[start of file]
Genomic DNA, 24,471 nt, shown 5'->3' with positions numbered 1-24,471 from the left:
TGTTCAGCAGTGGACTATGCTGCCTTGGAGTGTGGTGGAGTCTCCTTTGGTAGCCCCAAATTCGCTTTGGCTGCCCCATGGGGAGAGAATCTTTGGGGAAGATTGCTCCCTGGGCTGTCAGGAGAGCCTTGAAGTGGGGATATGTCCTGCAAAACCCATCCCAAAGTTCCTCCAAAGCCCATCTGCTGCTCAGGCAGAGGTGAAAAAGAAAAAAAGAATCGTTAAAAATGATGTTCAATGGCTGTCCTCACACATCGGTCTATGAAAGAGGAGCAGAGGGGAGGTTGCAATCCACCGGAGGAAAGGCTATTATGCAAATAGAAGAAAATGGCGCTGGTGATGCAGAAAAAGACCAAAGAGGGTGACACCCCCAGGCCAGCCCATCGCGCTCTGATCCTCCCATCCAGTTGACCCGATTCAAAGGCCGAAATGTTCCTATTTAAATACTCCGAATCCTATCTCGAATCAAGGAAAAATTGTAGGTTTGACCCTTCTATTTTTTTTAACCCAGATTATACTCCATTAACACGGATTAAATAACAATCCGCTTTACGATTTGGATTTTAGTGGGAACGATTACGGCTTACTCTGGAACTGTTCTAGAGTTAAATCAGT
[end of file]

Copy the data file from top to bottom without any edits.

Genomic DNA, 24,471 nt, shown 5'->3' with positions numbered 1-24,471 from the left:
TGTTCAGCAGTGGACTATGCTGCCTTGGAGTGTGGTGGAGTCTCCTTTGGTAGCCCCAAATTCGCTTTGGCTGCCCCATGGGGAGAGAATCTTTGGGGAAGATTGCTCCCTGGGCTGTCAGGAGAGCCTTGAAGTGGGGATATGTCCTGCAAAACCCATCCCAAAGTTCCTCCAAAGCCCATCTGCTGCTCAGGCAGAGGTGAAAAAGAAAAAAAGAATCGTTAAAAATGATGTTCAATGGCTGTCCTCACACATCGGTCTATGAAAGAGGAGCAGAGGGGAGGTTGCAATCCACCGGAGGAAAGGCTATTATGCAAATAGAAGAAAATGGCGCTGGTGATGCAGAAAAAGACCAAAGAGGGTGACACCCCCAGGCCAGCCCATCGCGCTCTGATCCTCCCATCCAGTTGACCCGATTCAAAGGCCGAAATGTTCCTATTTAAATACTCCGAATCCTATCTCGAATCAAGGAAAAATTGTAGGTTTGACCCTTCTATTTTTTTTAACCCAGATTATACTCCATTAACACGGATTAAATAACAATCCGCTTTACGATTTGGATTTTAGTGGGAACGATTACGGCTTACTCTGGAACTGTTCTAGAGTTAAATCAGT